Research in Motion (RIM) has added further momentum to its BlackBerry 10 developer programme with updated software development kit (SDK) tools and a new BlackBerry Dev Alpha C handset sporting a physical keyboard.
"Developers from around the world are joining us on the last leg of the journey to the launch of BlackBerry 10 and we are thrilled at the enthusiasm we see from them. We have worked hard, and continue to work hard to meet the needs of developers," said Alec Saunders, RIM's vice president for developer relations.
As well as a BlackBerry 10 SDK Update, RIM launched its BlackBerry App Generator powered by Mippin; officially opened its Built for BlackBerry certification lab for app submissions; and unveiled a partnership with Appcelerator to enable developers to create BlackBerry 10 apps using its Titanium platform.
However, possibly the most significant news is the availability of a BlackBerry Dev Alpha C handset with a physical keyboard, aimed at developers with a pressing need to test out applications that call for heavy text input.
As with the earlier Dev Alpha devices, this will not be representative of the production handsets RIM is set to unveil in January, which will comprise models with both a physical keyboard and a touchscreen only. Developers can sign up to qualify for a Dev Alpha C handset on RIM's website.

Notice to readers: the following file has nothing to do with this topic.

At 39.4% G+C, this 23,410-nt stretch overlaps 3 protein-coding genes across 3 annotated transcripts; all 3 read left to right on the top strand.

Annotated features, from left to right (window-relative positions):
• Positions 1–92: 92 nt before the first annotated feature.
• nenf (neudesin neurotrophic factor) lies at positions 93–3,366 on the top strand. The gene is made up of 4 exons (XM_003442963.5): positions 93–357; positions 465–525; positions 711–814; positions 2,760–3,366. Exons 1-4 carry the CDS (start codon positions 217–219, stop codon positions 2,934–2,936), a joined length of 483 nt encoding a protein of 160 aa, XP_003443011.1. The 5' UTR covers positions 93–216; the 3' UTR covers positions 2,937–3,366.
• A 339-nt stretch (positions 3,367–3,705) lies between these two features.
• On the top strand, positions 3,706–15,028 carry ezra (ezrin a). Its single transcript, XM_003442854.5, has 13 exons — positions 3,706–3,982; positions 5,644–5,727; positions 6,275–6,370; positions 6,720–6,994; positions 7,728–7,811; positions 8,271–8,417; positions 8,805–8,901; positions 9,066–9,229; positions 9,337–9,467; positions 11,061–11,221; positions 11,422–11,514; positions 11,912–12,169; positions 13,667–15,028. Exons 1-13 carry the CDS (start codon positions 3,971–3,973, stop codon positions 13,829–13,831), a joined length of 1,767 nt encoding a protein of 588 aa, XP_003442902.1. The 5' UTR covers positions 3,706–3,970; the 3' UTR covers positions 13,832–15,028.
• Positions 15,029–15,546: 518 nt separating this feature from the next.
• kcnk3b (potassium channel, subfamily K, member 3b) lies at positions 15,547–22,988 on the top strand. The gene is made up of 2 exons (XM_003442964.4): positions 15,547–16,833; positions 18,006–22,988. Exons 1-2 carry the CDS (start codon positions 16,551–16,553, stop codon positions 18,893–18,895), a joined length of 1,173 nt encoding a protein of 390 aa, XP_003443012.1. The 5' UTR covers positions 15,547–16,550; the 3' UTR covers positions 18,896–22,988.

Developers currently testing applications on a BlackBerry Dev Alpha device will also be able to swap it for a production handset, provided they apply before 21 January and have an app submitted and approved on BlackBerry App World.
The BlackBerry 10 SDK update adds support for the BlackBerry 10 developer environment on Mac OS X, as well as an updated Visual Studio Plug-In and enhancements to BlackBerry WebWorks for HTML5 apps.
The BlackBerry 10 SDKs are set to come out of beta on December 11, RIM said.
As RIM's Built for BlackBerry certification lab opens its doors, the firm re-iterated its revenue guarantee promise. Under that guarantee, developers will get at least $10,000 for apps approved through the Built for BlackBerry programme, providing they earn a minimum of $1,000 in a year.
Meanwhile, the BlackBerry App Generator, powered by Mippin, can now take existing apps built with BlackBerry App generator and automatically create a BlackBerry 10 version, then publish it to BlackBerry App World, RIM said.
The first 1,000 developers who create or port an application for BlackBerry 10 using Appcelerator's Titanium platform will be eligible to receive a free BlackBerry 10 Dev Alpha device for testing and a year's free Appcelerator access, RIM said.
Appcelerator Titanium is a cross-platform development tool for targeting mobile, tablet and desktop devices using web technologies.
Daniel Robinson is technology editor at V3, and has been working as a technology journalist for over two decades. Dan has served on a number of publications including PC Direct and enterprise news publication IT Week. Areas of coverage include desktops, laptops, smartphones, enterprise mobility, storage, networks, servers, microprocessors, virtualisation and cloud computing.